What’s on the menu at When the Pig Came Home, the popular deli’s new location in the Junction

What’s on the menu at When the Pig Came Home, the popular deli’s new location in the Junction

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Name: When the Pig Came Home
Contact: 384 Keele St., whenthepigcamehome.ca, @when_the_pig_came_home
Neighbourhood: The Junction
Owners and chefs: Kimberly Hannam and Ryan Gatner
Seating: Takeout only
Accessibility: Not accessible

The food

When the Pig Came Home started life as a farmer’s market stand specializing in peameal sandwiches. Since then, Hannam and Gatner have grown the business into a full-fledged deli that’s become so popular they closed their original Junction store to move to a bigger location down the street. And that’s good news, because more space means more stock—and less of a chance your favourite sandwich is sold out.

Find someone who looks at you like Ryan looks at Kimberly

The menu draws from Gatner and Hannam’s culinary heritages—Polish/Ukrainian and Caribbean respectively—which is why you’ll find juicy smoked meat alongside jerk chicken and Jamaican beef patties. House-brined porchetta is another specialty here. Meats mostly come in sandwich form, but are also available by the half pound or in a meal with sides and pickles. There are also thoughtful vegetarian options, including a patty stuffed with actual veggies (instead of a meat pretender).

This is a community-oriented business, right down to relationships with suppliers: the pair make a point of cultivating strong ties to local meat purveyors like Perth Pork. Responsibly sourced meat helps yield top-notch sandwiches, and while that’s a good enough draw, there’s palpable warmth here, too: this is a place that remembers its regulars (and sometimes names sandwiches after them).

Where it all started. The Original Peameal was WTPCH’s first offering at the Junction Farmers Market, and remains one of its most popular sandwiches. Brined peameal, cured over seven days for optimal juiciness and flavour, is hand-cut into thick slices and layered with tomato, kale and maple aïoli on a pillowy steamed pain au lait bun. $7.45.

 

The Steamie dog: deli simplicity at its comforting best. A steamed hot dog on a tender bun, done up with coleslaw, green onions and yellow mustard. $3.95.

 

If you’re feeling a little bacon-and-eggy, this is the place to be.

 

Here we have an item off the secret menu. The Kim, named after, well, Kim herself: “It’s sweet, it’s spicy, and it leaves you wanting more,” she says. Amen. Fried apple slices, maple aioli, bacon, cheese, egg and hot sauce on pillowy pain au lait. $8.

 

At WTPCH, the Philly cheesesteak comes three ways: classic, “Whiz Kid,” and in this case, “Ryan’s Way”—or if you were to ask Ryan himself, “the only way.” Hand-sliced bavette and hanger steak is sourced from PEI beef—which, fun fact, has a unique flavour thanks to the cow’s special potato diet. It’s layered with sautéed peppers, onions, garlic, provolone, secret house sauce, crispy onions, peperoncini, green onions and, of course, lots of Cheez Whiz.

 

Slow-roasted porchetta, marinated for 24 hours in a blend of Italian herbs, gets a final blast of heat for the perfect crackly crust, which is sliced off for sprinkling. That crackling makes up the base, topped with six ounces of porchetta, sautéed kale, garlic, provolone, truffle sauce, honey mustard and house hot sauce—a moderately spicy blend of scotch bonnets and habaneros. You can also opt for a simpler “classic” version, topped with just salt and olive oil. $13.45 for house, $10.95 for classic.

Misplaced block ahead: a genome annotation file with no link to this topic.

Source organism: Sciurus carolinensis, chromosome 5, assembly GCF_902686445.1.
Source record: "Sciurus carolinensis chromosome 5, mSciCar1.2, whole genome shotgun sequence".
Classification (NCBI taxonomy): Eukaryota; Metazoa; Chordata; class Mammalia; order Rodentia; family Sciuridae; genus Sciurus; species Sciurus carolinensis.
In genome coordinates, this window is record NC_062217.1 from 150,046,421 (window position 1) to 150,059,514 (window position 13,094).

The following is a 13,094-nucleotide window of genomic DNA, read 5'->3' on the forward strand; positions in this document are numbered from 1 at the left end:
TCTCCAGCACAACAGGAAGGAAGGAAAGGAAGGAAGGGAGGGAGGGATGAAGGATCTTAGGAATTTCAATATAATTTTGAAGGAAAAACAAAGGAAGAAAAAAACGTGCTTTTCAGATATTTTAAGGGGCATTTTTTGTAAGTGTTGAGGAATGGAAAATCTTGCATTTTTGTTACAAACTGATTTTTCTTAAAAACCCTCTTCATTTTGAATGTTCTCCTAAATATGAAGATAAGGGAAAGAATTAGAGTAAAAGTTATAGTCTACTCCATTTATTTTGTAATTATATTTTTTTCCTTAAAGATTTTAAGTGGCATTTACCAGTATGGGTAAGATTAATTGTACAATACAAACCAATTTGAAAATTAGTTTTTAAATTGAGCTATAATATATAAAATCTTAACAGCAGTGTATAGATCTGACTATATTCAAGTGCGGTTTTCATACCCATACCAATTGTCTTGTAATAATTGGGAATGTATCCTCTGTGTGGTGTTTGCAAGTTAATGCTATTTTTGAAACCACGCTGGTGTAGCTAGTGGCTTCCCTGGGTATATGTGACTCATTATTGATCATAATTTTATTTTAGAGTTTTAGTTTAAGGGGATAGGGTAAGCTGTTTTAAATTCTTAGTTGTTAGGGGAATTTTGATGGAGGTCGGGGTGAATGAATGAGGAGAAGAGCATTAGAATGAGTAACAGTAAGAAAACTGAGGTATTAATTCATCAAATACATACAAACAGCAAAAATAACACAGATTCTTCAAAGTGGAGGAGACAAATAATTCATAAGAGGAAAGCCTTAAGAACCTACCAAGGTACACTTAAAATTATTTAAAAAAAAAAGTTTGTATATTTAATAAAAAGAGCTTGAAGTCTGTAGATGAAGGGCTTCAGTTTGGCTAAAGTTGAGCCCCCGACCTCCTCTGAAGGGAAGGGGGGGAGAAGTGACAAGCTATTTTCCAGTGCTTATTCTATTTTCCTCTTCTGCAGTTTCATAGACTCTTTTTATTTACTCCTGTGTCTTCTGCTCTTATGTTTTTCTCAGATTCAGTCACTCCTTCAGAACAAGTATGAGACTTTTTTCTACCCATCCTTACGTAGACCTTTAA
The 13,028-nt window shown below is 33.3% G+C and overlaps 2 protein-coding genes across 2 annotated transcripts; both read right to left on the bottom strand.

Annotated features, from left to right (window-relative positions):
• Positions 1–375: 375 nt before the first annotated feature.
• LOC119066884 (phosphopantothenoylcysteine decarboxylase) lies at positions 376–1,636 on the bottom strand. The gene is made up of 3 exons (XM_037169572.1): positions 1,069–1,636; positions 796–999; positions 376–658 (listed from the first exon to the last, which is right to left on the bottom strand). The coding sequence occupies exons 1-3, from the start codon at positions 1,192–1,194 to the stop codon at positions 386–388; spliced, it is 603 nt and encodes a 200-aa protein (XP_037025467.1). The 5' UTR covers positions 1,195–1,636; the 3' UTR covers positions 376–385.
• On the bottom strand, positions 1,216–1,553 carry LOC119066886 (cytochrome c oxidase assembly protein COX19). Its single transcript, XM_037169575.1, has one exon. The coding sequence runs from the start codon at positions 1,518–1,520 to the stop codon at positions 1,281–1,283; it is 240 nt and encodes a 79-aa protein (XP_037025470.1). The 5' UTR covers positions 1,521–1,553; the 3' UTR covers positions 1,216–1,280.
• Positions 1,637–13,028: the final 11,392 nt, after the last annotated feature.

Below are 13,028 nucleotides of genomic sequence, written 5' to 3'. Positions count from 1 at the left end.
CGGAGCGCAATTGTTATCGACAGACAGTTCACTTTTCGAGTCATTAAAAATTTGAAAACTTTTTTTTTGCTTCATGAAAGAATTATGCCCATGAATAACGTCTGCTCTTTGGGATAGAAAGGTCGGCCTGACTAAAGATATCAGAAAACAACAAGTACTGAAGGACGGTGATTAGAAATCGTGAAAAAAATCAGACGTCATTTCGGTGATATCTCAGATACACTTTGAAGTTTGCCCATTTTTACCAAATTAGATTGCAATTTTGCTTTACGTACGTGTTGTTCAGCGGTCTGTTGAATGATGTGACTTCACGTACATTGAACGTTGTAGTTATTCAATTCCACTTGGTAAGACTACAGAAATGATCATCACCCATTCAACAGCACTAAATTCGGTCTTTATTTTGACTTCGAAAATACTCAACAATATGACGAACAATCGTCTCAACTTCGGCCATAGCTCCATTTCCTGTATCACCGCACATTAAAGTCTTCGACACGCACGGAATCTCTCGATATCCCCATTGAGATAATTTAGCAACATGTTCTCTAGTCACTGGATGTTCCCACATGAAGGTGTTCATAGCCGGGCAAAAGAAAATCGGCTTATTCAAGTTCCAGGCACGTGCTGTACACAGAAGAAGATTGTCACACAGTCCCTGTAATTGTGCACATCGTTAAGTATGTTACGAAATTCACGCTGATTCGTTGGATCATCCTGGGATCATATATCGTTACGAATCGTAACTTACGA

Twelve-hour roasted and smoked brisket, spiced with coriander, black pepper, and other (secret) herbs and spices, doesn’t need much in the way of adornments. And so, it shines in the leading role in this hefty number: a half pound of smoked meat is piled on light rye, dressed lightly with yellow mustard, and served with a Kosher dill pickle.

 

Not in the mood for bread? No problem: WTPCH makes a killer chopped chicken salad. Jerk chicken, marinated for 24 hours in a carefully calibrated blend of scotch bonnets, pimento pepper, green onion, lime, and brown sugar (among other things) is the undisputed star here. It’s piled onto a bed of finely chopped kale dressed up with cherry tomatoes, crispy and green onions, deli sauce, olive oil and cheese. Light enough but, thanks to that jerk chicken, as satisfying as a salad gets. $10.95.

 

House-made Jamaican beef patties come in four varieties here, each a triumph in its own right: spicy beef (red dot), mild beef (no dot), vegetarian (green dot), and ackee and saltfish (purple dot). The vegetarian is no slouch: it has a ton of flavour and textural interest from its blend of sweet potato, cabbage, peas, onions, coconut, honey, and curry. And if you haven’t tried ackee and saltfish—a traditional Jamaican breakfast dish—this would be a perfect introduction. $3.10.
The drinks

Besides your usual soft drink selection, you’ll find Joe’s lemonade and peach iced tea (Hannam’s favourite—she says it “tastes like a cloud”), sparkling grapefruit Ting, Hitchhiker regular and peach lemonade, and Harvey & Verns ginger beer.

The space

Housed in the historic Campbell Block at Dundas West and Keele, the space is bedecked in original brick and, if you’re into this kind of thing, the uncanny sense of history that comes with a heritage building. There are a few counter spots where you can hover over your meal, but this is generally a takeout-only operation.

As they say: nom nom nom